What is it?
It’s that feeling of discomfort in the fleshy tissue on the back side of the lower leg, from below the knee to above the ankle. Your calves are made up of muscles, tendons, ligaments, nerves, and blood vessels, all of which are subject to injury, infection, or other conditions that can be painful.
Calf pain may last briefly, or be constant. It may affect your entire calf or only a localised area. Your pain may feel dull and achy, throbbing, piercing, or tingling. Pain-like sensations that are often described as pins-and-needles, prickling, or burning are called paresthesias. Calf pain may be simply irritating and uncomfortable, or so debilitating that you can’t put weight on your leg, or walk.
While muscle injuries tend to be one of the principal causes of calf pain, there are others such as circulation problems, knee joint problems, accidental trauma, muscle cramps, deep vein thrombosis (a blood clot in the leg), nerve and other conditions.
Details of the more popular causes listed are as follows:
- – Calf Muscle Strain– Is the most frequent cause of acute onset calf pain. Usually this injury occurs during a sport or exercise activity. General symptoms of a calf strain include pain, swelling, and bruising.
- – Blood Clots – Need to be considered as a cause of calf pain, especially when the pain is not the immediate result of an injury. Blood clots can form in the deep veins of the leg, causing a blockage in circulation. This may cause swelling and pain in the area. You are usually more vulnerable to them in the days and weeks after injuries and surgical procedures.
- – Cramps – Usually the symptoms are intermittent (not constant pain).
When should I see a Doctor/Podiatrist?
If you are unsure of the cause of your symptoms, or do not know the specific treatment recommendations for your condition, you should seek medical attention. Some signs that you should be seen by a doctor or a podiatrist include:
- – Inability to walk comfortably on the affected side
- – Injury that causes deformity of the lower leg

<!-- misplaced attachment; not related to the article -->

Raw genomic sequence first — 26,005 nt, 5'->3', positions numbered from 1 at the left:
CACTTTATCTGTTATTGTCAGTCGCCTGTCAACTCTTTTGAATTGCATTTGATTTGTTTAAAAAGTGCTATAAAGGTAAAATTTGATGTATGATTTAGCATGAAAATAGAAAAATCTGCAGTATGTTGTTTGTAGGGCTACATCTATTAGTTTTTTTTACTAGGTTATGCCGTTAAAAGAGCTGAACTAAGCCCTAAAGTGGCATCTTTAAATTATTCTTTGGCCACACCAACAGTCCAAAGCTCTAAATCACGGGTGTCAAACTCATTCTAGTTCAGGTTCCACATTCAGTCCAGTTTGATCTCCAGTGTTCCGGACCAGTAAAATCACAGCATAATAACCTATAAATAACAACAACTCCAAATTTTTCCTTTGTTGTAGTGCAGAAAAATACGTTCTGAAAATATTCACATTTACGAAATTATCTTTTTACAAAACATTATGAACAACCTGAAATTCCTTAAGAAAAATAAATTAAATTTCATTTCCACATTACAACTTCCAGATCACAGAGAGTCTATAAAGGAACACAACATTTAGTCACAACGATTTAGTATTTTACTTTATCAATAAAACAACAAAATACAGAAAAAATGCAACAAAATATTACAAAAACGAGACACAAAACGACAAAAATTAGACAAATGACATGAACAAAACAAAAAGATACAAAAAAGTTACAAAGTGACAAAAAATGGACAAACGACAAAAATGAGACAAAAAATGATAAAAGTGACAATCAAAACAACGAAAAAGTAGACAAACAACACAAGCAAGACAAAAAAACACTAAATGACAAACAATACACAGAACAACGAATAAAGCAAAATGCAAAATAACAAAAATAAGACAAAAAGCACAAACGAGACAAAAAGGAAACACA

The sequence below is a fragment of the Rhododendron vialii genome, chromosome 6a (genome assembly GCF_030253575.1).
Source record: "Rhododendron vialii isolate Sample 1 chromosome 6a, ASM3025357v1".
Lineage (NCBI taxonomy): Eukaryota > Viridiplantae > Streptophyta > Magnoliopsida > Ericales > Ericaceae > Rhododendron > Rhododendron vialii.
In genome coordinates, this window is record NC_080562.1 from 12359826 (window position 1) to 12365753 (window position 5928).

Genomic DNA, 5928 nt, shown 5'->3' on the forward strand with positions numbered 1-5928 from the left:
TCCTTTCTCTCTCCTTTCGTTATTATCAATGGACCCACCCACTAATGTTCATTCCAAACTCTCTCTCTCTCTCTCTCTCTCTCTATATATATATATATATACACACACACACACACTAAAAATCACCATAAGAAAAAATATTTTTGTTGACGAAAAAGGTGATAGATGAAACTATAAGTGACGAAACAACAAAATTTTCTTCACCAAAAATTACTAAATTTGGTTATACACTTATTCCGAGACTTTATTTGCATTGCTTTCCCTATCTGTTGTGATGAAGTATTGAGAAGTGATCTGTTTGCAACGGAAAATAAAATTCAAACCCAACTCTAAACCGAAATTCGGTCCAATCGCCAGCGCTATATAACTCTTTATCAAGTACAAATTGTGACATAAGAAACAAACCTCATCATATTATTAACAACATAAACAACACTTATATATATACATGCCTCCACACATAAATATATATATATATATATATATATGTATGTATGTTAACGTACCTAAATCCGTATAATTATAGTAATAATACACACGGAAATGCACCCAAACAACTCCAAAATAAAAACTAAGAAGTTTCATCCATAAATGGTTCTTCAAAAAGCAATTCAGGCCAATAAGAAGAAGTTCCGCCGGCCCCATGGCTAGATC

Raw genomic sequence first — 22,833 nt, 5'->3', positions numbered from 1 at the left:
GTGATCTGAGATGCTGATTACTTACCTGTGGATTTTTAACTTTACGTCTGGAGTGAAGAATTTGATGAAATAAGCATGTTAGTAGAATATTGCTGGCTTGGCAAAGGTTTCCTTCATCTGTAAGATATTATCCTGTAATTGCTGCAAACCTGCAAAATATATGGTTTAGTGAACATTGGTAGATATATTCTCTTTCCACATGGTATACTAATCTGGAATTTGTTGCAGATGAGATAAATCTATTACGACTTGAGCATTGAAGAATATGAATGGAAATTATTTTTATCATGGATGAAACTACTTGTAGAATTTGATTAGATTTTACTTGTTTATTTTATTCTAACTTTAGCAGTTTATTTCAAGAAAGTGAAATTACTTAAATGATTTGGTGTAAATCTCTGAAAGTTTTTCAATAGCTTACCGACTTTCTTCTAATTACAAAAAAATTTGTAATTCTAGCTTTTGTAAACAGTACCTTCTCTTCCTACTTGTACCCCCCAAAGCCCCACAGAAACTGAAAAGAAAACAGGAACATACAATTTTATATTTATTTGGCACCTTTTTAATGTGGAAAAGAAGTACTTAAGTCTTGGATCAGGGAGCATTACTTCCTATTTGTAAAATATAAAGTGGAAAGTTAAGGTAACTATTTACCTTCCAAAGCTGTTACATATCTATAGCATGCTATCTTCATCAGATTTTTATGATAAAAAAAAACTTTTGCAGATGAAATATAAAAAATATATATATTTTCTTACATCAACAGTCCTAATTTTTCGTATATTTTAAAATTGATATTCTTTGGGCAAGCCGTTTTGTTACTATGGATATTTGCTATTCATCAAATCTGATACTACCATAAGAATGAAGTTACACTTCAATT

- – Calf pain that occurs at night or while resting
- – Calf pain that persists beyond a few days
- – Swelling of the calf or ankle joint area
- – Signs of an infection, including fever, redness, warmth
- – Any other unusual symptoms.
It depends entirely on the cause or severity of your problem. Therefore, it is of utmost importance that you understand the cause of your symptoms before embarking on a treatment programme.
Some regular treatments for calf pain are listed here. Not all of these treatments are appropriate for every condition, but they may be helpful in your situation.
- – Rest: The first treatment for most common conditions is to rest the muscles, and allow the acute inflammation to subside. Often this is the only step needed to relieve the pain. If the symptoms are severe, crutches may be helpful as well.
- – Ice and Heat Application: Ice packs and heat pads are among the normally used treatments.
- – Stretching: Stretching the muscles and tendons of the calf can help with some causes. A good routine should be established, and following some specific suggestions will help you on your way.
- -Physical Therapy: This is an important aspect of treatment of almost all orthopaedic conditions. Physical therapists use different techniques to increase strength, regain mobility, and help return patients to their pre-injury level of activity.
- -Anti-Inflammatory Medication: Non-steroid anti-inflammatory medications, commonly referred to as NSAIDs, are generally prescribed medications, especially for patients with pain caused by acute inflammation.
- – Electric and Massage Therapy: These therapies have proven to be helpful in some cases.
If you, or someone you know are experiencing calf or leg pain after mild exercise or exertion, or if you are experiencing pain, swelling, redness, and warmth in the calf, seek professional care if it persists.